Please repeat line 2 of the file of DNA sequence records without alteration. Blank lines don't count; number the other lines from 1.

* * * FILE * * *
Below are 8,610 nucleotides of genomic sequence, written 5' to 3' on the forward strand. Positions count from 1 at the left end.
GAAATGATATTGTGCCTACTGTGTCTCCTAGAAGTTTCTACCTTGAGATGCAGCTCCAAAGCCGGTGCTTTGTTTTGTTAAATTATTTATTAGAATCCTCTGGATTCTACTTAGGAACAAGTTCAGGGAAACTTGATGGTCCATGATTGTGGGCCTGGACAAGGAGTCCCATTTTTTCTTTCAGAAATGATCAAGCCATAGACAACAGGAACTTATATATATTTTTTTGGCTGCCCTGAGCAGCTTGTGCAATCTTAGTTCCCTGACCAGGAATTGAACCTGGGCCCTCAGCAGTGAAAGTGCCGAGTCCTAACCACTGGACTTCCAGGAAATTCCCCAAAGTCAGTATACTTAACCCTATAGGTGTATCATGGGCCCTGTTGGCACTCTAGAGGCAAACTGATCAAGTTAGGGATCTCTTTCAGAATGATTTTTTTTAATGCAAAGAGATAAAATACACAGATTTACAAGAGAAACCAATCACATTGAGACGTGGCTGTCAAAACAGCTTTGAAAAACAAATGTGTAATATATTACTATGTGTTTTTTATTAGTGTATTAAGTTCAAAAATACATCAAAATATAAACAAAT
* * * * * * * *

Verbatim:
GAAATGATATTGTGCCTACTGTGTCTCCTAGAAGTTTCTACCTTGAGATGCAGCTCCAAAGCCGGTGCTTTGTTTTGTTAAATTATTTATTAGAATCCTCTGGATTCTACTTAGGAACAAGTTCAGGGAAACTTGATGGTCCATGATTGTGGGCCTGGACAAGGAGTCCCATTTTTTCTTTCAGAAATGATCAAGCCATAGACAACAGGAACTTATATATATTTTTTTGGCTGCCCTGAGCAGCTTGTGCAATCTTAGTTCCCTGACCAGGAATTGAACCTGGGCCCTCAGCAGTGAAAGTGCCGAGTCCTAACCACTGGACTTCCAGGAAATTCCCCAAAGTCAGTATACTTAACCCTATAGGTGTATCATGGGCCCTGTTGGCACTCTAGAGGCAAACTGATCAAGTTAGGGATCTCTTTCAGAATGATTTTTTTTAATGCAAAGAGATAAAATACACAGATTTACAAGAGAAACCAATCACATTGAGACGTGGCTGTCAAAACAGCTTTGAAAAACAAATGTGTAATATATTACTATGTGTTTTTTATTAGTGTATTAAGTTCAAAAATACATCAAAATATAAACAAAT